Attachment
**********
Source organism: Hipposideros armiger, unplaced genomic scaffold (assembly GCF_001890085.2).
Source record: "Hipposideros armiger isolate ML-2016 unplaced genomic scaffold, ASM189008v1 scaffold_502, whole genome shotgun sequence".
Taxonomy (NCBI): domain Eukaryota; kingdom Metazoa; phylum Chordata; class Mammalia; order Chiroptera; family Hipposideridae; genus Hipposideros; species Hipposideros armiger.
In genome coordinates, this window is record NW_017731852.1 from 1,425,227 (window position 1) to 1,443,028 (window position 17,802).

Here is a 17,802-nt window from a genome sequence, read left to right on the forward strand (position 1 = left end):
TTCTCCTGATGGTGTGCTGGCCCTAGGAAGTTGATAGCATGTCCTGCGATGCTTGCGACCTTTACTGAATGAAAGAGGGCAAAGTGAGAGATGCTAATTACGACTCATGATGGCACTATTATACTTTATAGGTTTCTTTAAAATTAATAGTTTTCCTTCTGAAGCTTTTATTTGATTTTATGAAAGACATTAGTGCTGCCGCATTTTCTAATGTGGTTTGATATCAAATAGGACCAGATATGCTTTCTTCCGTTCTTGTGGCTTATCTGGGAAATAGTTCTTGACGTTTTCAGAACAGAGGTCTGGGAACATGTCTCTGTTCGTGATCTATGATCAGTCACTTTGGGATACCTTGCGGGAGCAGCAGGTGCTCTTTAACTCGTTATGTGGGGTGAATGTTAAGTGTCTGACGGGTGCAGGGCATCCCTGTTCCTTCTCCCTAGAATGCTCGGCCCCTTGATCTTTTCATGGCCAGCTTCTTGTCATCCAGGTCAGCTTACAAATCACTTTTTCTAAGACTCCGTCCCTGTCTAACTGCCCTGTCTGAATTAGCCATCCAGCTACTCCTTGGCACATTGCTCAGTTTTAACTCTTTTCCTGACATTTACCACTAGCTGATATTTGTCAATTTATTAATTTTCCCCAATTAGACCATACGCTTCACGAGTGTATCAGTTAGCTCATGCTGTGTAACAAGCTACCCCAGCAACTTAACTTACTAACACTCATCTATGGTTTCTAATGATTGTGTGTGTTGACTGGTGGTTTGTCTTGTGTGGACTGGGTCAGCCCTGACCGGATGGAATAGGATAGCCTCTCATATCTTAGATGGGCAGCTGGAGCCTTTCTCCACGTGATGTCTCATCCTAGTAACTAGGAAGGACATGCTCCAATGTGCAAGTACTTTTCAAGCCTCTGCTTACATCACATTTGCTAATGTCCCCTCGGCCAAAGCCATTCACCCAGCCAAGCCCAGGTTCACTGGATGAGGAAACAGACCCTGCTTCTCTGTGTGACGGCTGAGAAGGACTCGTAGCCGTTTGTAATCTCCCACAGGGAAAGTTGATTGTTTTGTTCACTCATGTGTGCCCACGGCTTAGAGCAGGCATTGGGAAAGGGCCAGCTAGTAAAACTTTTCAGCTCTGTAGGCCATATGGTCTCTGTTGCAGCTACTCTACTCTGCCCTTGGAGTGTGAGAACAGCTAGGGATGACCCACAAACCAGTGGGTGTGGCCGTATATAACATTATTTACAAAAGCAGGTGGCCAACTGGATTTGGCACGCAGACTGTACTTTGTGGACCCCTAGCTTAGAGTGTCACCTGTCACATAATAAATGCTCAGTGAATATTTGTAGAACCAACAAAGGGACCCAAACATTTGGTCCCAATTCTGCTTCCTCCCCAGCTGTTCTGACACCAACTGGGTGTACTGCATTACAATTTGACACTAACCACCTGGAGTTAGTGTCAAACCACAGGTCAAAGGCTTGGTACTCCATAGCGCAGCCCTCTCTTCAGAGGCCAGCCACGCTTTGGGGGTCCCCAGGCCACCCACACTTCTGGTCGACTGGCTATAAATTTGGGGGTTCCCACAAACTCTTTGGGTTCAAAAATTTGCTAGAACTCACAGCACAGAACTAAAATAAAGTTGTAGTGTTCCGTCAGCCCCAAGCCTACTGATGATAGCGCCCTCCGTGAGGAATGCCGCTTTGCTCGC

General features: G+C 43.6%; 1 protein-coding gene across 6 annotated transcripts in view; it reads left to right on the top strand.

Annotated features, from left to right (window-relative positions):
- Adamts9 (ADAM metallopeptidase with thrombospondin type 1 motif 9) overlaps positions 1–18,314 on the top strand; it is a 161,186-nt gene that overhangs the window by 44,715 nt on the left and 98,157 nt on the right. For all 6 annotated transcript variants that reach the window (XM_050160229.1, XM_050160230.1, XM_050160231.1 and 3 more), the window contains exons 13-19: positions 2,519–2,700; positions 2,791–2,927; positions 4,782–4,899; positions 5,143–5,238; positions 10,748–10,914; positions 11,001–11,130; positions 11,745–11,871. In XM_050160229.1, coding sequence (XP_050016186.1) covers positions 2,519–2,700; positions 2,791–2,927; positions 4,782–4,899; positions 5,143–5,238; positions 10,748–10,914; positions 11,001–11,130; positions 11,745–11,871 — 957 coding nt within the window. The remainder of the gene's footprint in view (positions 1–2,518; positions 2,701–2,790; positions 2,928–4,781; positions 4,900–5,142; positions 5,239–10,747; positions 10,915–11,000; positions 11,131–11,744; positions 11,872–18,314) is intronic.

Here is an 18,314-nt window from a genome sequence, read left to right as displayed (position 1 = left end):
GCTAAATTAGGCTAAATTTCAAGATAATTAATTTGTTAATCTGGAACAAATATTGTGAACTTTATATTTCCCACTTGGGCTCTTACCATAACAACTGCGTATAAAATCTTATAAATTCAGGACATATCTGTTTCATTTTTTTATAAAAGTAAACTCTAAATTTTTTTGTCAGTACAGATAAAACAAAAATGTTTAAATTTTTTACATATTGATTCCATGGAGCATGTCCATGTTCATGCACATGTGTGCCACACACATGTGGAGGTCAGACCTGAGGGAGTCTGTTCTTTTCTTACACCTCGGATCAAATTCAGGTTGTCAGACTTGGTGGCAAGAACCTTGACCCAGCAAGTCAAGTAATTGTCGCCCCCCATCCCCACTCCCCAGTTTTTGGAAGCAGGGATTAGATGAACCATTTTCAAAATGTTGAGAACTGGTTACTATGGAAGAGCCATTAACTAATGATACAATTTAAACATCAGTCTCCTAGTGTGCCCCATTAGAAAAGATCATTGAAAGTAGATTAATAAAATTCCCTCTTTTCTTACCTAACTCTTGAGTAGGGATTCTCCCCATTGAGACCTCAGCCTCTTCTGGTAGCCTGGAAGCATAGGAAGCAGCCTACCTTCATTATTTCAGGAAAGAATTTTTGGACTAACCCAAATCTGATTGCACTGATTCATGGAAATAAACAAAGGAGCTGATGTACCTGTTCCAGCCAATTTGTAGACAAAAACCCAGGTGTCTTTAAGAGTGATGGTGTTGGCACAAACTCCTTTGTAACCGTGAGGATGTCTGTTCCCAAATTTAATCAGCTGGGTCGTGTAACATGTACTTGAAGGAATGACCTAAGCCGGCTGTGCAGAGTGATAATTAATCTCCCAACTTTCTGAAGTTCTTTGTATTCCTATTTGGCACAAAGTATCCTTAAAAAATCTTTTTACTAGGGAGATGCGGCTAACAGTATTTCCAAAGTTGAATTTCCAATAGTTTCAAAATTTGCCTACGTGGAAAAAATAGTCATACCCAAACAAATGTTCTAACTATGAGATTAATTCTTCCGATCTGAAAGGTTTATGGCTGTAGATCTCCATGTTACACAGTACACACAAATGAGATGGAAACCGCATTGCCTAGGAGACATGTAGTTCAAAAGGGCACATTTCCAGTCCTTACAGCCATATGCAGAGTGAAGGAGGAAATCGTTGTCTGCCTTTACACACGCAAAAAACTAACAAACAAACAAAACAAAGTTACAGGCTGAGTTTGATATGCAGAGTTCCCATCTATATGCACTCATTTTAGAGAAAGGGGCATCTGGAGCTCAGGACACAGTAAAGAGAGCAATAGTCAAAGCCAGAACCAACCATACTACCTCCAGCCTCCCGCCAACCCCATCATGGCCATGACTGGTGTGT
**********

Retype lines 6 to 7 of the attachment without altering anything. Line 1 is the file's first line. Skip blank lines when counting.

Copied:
TTCTCCTGATGGTGTGCTGGCCCTAGGAAGTTGATAGCATGTCCTGCGATGCTTGCGACCTTTACTGAATGAAAGAGGGCAAAGTGAGAGATGCTAATTACGACTCATGATGGCACTATTATACTTTATAGGTTTCTTTAAAATTAATAGTTTTCCTTCTGAAGCTTTTATTTGATTTTATGAAAGACATTAGTGCTGCCGCATTTTCTAATGTGGTTTGATATCAAATAGGACCAGATATGCTTTCTTCCGTTCTTGTGGCTTATCTGGGAAATAGTTCTTGACGTTTTCAGAACAGAGGTCTGGGAACATGTCTCTGTTCGTGATCTATGATCAGTCACTTTGGGATACCTTGCGGGAGCAGCAGGTGCTCTTTAACTCGTTATGTGGGGTGAATGTTAAGTGTCTGACGGGTGCAGGGCATCCCTGTTCCTTCTCCCTAGAATGCTCGGCCCCTTGATCTTTTCATGGCCAGCTTCTTGTCATCCAGGTCAGCTTACAAATCACTTTTTCTAAGACTCCGTCCCTGTCTAACTGCCCTGTCTGAATTAGCCATCCAGCTACTCCTTGGCACATTGCTCAGTTTTAACTCTTTTCCTGACATTTACCACTAGCTGATATTTGTCAATTTATTAATTTTCCCCAATTAGACCATACGCTTCACGAGTGTATCAGTTAGCTCATGCTGTGTAACAAGCTACCCCAGCAACTTAACTTACTAACACTCATCTATGGTTTCTAATGATTGTGTGTGTTGACTGGTGGTTTGTCTTGTGTGGACTGGGTCAGCCCTGACCGGATGGAATAGGATAGCCTCTCATATCTTAGATGGGCAGCTGGAGCCTTTCTCCACGTGATGTCTCATCCTAGTAACTAGGAAGGACATGCTCCAATGTGCAAGTACTTTTCAAGCCTCTGCTTACATCACATTTGCTAATGTCCCCTCGGCCAAAGCCATTCACCCAGCCAAGCCCAGGTTCACTGGATGAGGAAACAGACCCTGCTTCTCTGTGTGACGGCTGAGAAGGACTCGTAGCCGTTTGTAATCTCCCACAGGGAAAGTTGATTGTTTTGTTCACTCATGTGTGCCCACGGCTTAGAGCAGGCATTGGGAAAGGGCCAGCTAGTAAAACTTTTCAGCTCTGTAGGCCATATGGTCTCTGTTGCAGCTACTCTACTCTGCCCTTGGAGTGTGAGAACAGCTAGGGATGACCCACAAACCAGTGGGTGTGGCCGTATATAACATTATTTACAAAAGCAGGTGGCCAACTGGATTTGGCACGCAGACTGTACTTTGTGGACCCCTAGCTTAGAGTGTCACCTGTCACATAATAAATGCTCAGTGAATATTTGTAGAACCAACAAAGGGACCCAAACATTTGGTCCCAATTCTGCTTCCTCCCCAGCTGTTCTGACACCAACTGGGTGTACTGCATTACAATTTGACACTAACCACCTGGAGTTAGTGTCAAACCACAGGTCAAAGGCTTGGTACTCCATAGCGCAGCCCTCTCTTCAGAGGCCAGCCACGCTTTGGGGGTCCCCAGGCCACCCACACTTCTGGTCGACTGGCTATAAATTTGGGGGTTCCCACAAACTCTTTGGGTTCAAAAATTTGCTAGAACTCACAGCACAGAACTAAAATAAAGTTGTAGTGTTCCGTCAGCCCCAAGCCTACTGATGATAGCGCCCTCCGTGAGGAATGCCGCTTTGCTCGC

General features: G+C 43.6%; 1 protein-coding gene across 6 annotated transcripts in view; it reads left to right on the top strand.